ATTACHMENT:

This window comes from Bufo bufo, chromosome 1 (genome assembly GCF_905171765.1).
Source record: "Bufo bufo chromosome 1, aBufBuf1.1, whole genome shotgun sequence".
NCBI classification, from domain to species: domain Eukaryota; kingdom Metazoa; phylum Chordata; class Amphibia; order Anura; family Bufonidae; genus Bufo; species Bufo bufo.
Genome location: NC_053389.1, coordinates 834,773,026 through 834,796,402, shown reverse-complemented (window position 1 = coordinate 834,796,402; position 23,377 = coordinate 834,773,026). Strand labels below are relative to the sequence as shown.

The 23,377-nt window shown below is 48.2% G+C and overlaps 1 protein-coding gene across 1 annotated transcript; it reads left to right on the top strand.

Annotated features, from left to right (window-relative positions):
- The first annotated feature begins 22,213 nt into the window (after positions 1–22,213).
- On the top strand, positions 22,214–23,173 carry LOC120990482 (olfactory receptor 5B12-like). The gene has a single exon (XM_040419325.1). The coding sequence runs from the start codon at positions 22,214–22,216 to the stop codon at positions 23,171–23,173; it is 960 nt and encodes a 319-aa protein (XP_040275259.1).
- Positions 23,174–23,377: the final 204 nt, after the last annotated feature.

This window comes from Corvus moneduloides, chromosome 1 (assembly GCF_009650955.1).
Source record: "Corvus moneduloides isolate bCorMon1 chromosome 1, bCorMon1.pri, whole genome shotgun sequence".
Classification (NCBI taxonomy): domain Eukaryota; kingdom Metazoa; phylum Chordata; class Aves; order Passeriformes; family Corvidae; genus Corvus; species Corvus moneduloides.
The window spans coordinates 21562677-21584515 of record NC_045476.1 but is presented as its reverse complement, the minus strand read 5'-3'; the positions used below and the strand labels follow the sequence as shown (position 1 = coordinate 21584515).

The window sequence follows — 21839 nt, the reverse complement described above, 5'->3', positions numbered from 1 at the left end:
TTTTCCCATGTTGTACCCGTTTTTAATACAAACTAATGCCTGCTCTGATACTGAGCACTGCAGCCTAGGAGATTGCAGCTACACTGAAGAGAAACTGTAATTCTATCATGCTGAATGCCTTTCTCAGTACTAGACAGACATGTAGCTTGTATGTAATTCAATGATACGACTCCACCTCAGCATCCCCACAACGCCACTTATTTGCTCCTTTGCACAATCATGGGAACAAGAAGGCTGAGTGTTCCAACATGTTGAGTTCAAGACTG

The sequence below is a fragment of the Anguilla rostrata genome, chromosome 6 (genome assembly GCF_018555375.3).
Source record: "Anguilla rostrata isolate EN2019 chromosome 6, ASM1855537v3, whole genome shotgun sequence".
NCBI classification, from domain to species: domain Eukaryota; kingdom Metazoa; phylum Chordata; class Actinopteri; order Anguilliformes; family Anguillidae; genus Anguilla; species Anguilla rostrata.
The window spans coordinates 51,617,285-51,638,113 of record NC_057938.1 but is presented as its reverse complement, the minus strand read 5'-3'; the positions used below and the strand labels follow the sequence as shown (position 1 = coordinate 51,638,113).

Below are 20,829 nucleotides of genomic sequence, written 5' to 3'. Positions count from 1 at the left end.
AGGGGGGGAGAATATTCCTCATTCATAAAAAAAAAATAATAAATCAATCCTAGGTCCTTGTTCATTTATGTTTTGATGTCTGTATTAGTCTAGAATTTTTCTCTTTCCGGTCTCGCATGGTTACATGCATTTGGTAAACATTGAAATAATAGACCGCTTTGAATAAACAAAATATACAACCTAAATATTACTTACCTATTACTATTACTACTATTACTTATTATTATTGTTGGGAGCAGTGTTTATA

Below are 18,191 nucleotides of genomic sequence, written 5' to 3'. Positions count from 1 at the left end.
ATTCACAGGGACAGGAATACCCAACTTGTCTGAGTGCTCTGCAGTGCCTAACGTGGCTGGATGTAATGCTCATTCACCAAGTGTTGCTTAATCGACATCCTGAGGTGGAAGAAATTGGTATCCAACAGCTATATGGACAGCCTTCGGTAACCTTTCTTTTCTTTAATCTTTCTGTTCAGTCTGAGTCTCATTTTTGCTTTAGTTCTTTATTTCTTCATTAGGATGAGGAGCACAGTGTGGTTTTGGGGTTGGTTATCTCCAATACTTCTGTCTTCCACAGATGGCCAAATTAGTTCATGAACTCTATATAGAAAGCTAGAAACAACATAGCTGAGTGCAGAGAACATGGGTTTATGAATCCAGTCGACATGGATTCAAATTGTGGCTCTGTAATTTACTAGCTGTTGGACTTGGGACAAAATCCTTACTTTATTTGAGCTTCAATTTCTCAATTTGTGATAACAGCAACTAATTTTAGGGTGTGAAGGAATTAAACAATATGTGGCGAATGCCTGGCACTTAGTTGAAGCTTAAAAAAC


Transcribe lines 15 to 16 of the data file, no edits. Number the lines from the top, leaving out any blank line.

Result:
TTTTCCCATGTTGTACCCGTTTTTAATACAAACTAATGCCTGCTCTGATACTGAGCACTGCAGCCTAGGAGATTGCAGCTACACTGAAGAGAAACTGTAATTCTATCATGCTGAATGCCTTTCTCAGTACTAGACAGACATGTAGCTTGTATGTAATTCAATGATACGACTCCACCTCAGCATCCCCACAACGCCACTTATTTGCTCCTTTGCACAATCATGGGAACAAGAAGGCTGAGTGTTCCAACATGTTGAGTTCAAGACTG

The sequence below is a fragment of the Anguilla rostrata genome, chromosome 6 (genome assembly GCF_018555375.3).